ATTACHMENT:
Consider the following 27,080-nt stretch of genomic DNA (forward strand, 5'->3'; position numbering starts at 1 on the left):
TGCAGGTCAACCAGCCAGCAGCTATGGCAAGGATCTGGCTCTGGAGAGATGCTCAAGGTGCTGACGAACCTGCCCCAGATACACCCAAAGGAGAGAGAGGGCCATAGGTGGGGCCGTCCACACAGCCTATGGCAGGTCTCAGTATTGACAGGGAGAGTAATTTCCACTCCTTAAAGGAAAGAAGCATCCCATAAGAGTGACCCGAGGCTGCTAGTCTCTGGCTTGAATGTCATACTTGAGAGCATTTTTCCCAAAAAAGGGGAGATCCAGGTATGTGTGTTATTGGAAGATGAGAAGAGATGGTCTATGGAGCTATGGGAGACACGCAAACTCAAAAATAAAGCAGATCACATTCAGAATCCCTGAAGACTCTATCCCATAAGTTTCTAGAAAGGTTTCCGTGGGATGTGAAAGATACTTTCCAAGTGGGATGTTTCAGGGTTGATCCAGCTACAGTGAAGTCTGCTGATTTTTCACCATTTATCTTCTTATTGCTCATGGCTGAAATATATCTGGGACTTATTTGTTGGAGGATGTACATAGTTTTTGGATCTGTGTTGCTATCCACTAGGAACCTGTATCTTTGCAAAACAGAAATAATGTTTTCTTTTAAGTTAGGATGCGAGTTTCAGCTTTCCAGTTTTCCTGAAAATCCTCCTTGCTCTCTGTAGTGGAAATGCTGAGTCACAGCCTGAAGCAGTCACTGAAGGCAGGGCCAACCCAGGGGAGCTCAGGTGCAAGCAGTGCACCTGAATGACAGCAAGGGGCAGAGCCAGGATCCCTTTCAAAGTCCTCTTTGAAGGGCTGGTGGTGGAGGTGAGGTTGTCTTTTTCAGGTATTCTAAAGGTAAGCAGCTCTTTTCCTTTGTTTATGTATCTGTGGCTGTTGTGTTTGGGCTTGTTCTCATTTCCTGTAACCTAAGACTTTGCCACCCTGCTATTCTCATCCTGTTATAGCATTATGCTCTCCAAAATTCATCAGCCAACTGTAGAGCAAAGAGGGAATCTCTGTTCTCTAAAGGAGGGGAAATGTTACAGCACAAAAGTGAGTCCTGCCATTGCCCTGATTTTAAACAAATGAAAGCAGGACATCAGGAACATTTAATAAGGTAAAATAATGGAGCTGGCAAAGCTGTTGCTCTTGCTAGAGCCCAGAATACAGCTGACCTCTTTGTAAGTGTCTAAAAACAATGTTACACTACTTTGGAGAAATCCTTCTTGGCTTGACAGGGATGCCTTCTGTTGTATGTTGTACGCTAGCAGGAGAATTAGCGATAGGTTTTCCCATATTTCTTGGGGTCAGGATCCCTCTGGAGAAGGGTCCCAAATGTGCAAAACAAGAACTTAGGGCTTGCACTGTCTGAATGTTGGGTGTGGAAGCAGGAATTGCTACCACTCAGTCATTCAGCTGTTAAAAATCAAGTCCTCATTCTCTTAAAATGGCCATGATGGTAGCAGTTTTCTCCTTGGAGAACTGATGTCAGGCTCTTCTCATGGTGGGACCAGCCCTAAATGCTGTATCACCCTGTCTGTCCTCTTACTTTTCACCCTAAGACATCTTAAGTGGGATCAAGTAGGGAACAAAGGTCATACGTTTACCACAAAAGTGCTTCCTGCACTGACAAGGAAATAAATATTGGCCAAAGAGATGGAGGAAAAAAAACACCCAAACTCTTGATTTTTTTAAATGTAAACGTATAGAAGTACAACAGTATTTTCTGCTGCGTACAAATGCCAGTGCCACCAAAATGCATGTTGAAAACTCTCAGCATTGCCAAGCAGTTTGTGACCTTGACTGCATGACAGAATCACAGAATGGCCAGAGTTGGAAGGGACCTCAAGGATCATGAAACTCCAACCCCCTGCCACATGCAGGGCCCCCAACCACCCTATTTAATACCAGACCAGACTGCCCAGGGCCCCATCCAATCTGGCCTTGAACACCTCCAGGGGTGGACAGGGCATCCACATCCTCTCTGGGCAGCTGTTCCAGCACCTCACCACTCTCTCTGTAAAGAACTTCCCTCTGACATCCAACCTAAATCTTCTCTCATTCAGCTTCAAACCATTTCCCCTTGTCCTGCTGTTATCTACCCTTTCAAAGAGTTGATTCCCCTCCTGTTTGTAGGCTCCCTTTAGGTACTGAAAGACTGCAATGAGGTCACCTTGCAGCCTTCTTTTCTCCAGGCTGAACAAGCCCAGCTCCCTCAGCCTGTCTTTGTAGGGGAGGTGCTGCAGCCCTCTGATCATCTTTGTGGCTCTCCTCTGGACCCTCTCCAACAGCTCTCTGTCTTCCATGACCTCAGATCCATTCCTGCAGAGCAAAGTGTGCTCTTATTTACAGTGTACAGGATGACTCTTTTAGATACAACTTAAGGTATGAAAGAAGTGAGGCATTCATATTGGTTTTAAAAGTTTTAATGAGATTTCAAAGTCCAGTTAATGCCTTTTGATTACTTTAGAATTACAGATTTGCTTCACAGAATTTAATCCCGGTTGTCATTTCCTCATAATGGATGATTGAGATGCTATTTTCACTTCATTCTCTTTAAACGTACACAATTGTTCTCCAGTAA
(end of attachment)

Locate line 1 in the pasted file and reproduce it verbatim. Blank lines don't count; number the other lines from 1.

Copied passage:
Consider the following 27,080-nt stretch of genomic DNA (forward strand, 5'->3'; position numbering starts at 1 on the left):